The details of how this instrument was made can be found here, including how to lay everything out and cut out eight relatively neat “tongues” for producing different tones. I used a Dremel tool, but this can also be done using saber saw for a curved top. This method is explained here with a template, but the results may not be as neat.
If you want to try this yourself, make sure to use an empty, unused propane tank. This is extremely important. For another entirely different homemade instrument, why not check out the [Whamola] that we made a year or so ago? Continue reading “Making a Propane Tank Hank Drum”
With daylight savings time starting up, you might not have quite as much need for lighting, but this pair of hacks should keep everything well lit whether outside or indoors. Check out the videos of both in action after the break.
The first lighting solution comes to us from [Ben]’s Youtube channel. It’s a simple solution, press-fitting a clamp light into a 1 inch PVC Tee to attach the light to a pipe. The base is made with PVC shaped into three feet for a (hopefully) sturdy rest. Several lights can be used as needed, and would probably work well for making his next video.
The second light also comes to us from Youtube, and is about converting a stock LED light into one that is much brighter. Skip to around 7:00 to see the outdoor comparison. You may or may not want to do this exact hack, but you never know when you might want to swap out your blinkenlights for something that will scare the neighbors!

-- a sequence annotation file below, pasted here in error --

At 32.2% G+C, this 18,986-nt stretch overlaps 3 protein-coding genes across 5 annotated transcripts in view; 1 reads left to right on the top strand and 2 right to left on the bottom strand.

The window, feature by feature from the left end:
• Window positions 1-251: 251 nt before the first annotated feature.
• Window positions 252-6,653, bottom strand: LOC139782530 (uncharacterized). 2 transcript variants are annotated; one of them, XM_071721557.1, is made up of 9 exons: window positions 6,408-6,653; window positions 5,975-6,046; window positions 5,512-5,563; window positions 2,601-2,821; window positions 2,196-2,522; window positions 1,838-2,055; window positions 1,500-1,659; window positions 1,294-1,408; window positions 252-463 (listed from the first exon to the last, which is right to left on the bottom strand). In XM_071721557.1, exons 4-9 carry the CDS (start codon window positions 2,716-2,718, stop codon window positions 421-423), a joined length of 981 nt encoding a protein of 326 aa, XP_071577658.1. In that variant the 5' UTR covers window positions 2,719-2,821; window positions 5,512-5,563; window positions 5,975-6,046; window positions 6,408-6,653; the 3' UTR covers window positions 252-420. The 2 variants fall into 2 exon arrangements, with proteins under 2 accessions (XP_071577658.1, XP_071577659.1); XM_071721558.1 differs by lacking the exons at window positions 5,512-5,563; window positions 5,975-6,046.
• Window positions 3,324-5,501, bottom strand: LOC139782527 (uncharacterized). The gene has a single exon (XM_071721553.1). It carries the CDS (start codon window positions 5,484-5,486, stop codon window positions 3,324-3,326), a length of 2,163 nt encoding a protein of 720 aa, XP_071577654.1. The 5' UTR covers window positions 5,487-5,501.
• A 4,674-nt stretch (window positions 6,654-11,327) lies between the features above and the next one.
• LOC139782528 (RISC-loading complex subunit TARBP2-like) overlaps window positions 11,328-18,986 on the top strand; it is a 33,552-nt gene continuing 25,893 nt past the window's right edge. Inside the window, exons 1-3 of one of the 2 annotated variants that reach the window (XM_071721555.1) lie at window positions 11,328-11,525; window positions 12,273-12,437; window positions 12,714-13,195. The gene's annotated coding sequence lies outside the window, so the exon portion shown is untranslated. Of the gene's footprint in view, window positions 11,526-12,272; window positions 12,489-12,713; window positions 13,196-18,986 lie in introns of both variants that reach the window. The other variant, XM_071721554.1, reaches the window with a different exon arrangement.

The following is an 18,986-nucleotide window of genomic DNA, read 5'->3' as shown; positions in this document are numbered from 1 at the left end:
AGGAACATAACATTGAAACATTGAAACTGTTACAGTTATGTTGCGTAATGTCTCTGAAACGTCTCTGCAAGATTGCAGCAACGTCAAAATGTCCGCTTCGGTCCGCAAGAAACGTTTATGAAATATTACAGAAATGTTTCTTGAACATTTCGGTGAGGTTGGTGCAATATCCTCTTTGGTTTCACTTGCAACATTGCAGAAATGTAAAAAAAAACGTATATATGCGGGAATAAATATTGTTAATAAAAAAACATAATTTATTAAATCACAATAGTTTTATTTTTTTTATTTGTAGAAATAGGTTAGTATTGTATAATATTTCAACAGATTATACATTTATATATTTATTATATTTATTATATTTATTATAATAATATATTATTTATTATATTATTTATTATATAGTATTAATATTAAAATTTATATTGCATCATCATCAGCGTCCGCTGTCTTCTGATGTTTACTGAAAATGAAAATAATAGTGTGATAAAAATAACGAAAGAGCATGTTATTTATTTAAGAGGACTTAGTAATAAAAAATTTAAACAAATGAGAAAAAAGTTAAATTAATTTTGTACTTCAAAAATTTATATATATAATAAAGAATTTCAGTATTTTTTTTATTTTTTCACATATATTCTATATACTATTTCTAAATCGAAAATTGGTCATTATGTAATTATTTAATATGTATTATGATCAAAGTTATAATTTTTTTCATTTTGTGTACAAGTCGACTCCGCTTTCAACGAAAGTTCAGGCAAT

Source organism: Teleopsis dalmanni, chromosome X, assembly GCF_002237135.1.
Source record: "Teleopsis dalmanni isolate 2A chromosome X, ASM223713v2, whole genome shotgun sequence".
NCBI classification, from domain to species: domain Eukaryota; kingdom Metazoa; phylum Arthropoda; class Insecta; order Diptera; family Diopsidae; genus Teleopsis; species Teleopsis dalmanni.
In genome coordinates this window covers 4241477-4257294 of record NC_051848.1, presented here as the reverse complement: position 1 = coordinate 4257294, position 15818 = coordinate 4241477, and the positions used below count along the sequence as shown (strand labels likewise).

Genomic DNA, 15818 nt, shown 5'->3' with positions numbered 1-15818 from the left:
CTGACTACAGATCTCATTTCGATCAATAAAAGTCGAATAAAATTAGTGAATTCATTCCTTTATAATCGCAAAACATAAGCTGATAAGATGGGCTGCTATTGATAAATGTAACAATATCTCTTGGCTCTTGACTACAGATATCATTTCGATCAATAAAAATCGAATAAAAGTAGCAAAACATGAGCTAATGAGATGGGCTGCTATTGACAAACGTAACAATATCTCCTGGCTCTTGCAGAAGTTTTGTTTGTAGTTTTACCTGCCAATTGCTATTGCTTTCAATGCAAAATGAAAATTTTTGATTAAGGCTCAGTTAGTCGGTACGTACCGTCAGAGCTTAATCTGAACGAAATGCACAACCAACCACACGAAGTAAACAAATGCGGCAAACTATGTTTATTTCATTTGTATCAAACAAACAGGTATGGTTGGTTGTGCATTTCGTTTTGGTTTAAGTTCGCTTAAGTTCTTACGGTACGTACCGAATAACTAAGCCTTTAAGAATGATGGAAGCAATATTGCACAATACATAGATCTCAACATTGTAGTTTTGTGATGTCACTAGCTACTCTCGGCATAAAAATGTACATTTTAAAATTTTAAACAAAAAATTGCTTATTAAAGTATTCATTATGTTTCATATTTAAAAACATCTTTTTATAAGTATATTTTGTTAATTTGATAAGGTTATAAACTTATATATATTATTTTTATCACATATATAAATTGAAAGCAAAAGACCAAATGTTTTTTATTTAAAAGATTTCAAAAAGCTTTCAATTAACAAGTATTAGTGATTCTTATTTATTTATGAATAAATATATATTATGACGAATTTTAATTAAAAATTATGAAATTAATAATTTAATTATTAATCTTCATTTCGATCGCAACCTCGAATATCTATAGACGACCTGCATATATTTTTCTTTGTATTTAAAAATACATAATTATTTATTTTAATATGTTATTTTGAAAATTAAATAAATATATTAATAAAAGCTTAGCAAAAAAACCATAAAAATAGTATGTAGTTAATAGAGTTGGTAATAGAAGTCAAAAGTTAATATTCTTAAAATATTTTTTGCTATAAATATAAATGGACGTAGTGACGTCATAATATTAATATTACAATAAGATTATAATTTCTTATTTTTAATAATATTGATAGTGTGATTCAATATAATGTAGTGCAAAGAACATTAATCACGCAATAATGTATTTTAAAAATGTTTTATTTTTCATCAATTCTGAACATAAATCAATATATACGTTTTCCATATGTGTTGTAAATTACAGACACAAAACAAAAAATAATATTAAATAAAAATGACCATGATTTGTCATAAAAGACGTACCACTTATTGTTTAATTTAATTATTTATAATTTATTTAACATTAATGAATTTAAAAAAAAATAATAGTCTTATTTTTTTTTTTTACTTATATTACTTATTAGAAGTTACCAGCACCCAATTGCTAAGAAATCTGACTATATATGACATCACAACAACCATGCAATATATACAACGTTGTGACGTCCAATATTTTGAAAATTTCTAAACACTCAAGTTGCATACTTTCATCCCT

Continue reading “DIY Lighting Solutions”
Those of us that run Linux on a modern or nearly-modern PC know that it’s a capable operating system. It’s also (at least in my case with Ubuntu) extremely easy to install on a semi-modern computer. On a mid-90s era PowerMac 7200, things aren’t quite so simple.
In a testament to both his technical ability, and possibly even more so his tenacity, [Chris] was able to get Debian 6.07 running on a PowerMac destined for destruction. He had slated a few hours to upgrade this 56 Megabyte monster, but it turned out to be a several-day event. Those that are well-schooled in Linux may find the hairy details useful, and some more background can be found in part one. This project was a stepping-stone to something else, so we’re anxious to see what the end result is.
If you find this interesting, feel free to check out the retro edition of our site. It’s not entirely about ancient computers, but it can hopefully be displayed on one.
We at [HAD] love any hack that combines children’s toys with science-fiction technology, so seeing a Tickle-Me-Elmo “frozen” in [Carbonite] is a definite win in our book. It’s also a great argument for joining your local Hackerspace, or just getting together with some like-minded friends. This idea came out of an impromptu brain-storming, or “talking about crazy ideas session” at the [Baltimore Node] hackerspace.
Fortunately [Todd] had access to all the tools necessary to make this “crazy idea” a reality. A [Shopbot] was used to cut out the box, and the side panels were 3D printed with help from these files on Thingiverse. For processing, an [ATtiny85] programmed using an Arduino was used to power this project.
There’s no mention of whether [Todd] would be willing to part with his creation, however, we would guess that there would be no bargaining with him. He’s not going to give up his favorite decoration easily.
Continue reading “Tickle-Me-Elmo… Frozen In Carbonite”